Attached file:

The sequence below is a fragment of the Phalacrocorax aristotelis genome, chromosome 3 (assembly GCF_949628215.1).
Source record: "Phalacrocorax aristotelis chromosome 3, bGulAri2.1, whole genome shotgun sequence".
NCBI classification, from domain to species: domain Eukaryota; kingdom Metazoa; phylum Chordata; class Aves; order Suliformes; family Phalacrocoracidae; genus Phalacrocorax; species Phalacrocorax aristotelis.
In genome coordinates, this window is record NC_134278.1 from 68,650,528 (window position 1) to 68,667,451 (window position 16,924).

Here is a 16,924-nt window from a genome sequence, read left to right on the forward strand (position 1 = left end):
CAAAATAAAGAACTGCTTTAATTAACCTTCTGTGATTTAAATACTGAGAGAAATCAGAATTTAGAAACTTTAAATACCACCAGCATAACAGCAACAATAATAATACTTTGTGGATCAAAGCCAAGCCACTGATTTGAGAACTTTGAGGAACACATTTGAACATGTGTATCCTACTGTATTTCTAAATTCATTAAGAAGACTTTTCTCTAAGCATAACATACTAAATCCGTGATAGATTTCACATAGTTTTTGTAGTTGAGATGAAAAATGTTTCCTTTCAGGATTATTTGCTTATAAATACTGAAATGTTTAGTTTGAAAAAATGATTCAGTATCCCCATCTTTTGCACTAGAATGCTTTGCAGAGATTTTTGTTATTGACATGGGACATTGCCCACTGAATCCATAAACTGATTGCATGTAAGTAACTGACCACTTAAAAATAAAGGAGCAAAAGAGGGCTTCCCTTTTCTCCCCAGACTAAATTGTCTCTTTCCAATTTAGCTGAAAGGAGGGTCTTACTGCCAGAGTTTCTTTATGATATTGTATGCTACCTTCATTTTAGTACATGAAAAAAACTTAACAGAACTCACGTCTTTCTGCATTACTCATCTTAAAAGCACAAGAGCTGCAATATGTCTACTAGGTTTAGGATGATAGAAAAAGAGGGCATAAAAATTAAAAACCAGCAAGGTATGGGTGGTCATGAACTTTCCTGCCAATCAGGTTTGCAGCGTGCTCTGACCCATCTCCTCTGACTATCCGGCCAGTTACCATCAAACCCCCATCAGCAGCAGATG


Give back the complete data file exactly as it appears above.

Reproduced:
The sequence below is a fragment of the Phalacrocorax aristotelis genome, chromosome 3 (assembly GCF_949628215.1).
Source record: "Phalacrocorax aristotelis chromosome 3, bGulAri2.1, whole genome shotgun sequence".
NCBI classification, from domain to species: domain Eukaryota; kingdom Metazoa; phylum Chordata; class Aves; order Suliformes; family Phalacrocoracidae; genus Phalacrocorax; species Phalacrocorax aristotelis.
In genome coordinates, this window is record NC_134278.1 from 68,650,528 (window position 1) to 68,667,451 (window position 16,924).

Here is a 16,924-nt window from a genome sequence, read left to right on the forward strand (position 1 = left end):
CAAAATAAAGAACTGCTTTAATTAACCTTCTGTGATTTAAATACTGAGAGAAATCAGAATTTAGAAACTTTAAATACCACCAGCATAACAGCAACAATAATAATACTTTGTGGATCAAAGCCAAGCCACTGATTTGAGAACTTTGAGGAACACATTTGAACATGTGTATCCTACTGTATTTCTAAATTCATTAAGAAGACTTTTCTCTAAGCATAACATACTAAATCCGTGATAGATTTCACATAGTTTTTGTAGTTGAGATGAAAAATGTTTCCTTTCAGGATTATTTGCTTATAAATACTGAAATGTTTAGTTTGAAAAAATGATTCAGTATCCCCATCTTTTGCACTAGAATGCTTTGCAGAGATTTTTGTTATTGACATGGGACATTGCCCACTGAATCCATAAACTGATTGCATGTAAGTAACTGACCACTTAAAAATAAAGGAGCAAAAGAGGGCTTCCCTTTTCTCCCCAGACTAAATTGTCTCTTTCCAATTTAGCTGAAAGGAGGGTCTTACTGCCAGAGTTTCTTTATGATATTGTATGCTACCTTCATTTTAGTACATGAAAAAAACTTAACAGAACTCACGTCTTTCTGCATTACTCATCTTAAAAGCACAAGAGCTGCAATATGTCTACTAGGTTTAGGATGATAGAAAAAGAGGGCATAAAAATTAAAAACCAGCAAGGTATGGGTGGTCATGAACTTTCCTGCCAATCAGGTTTGCAGCGTGCTCTGACCCATCTCCTCTGACTATCCGGCCAGTTACCATCAAACCCCCATCAGCAGCAGATG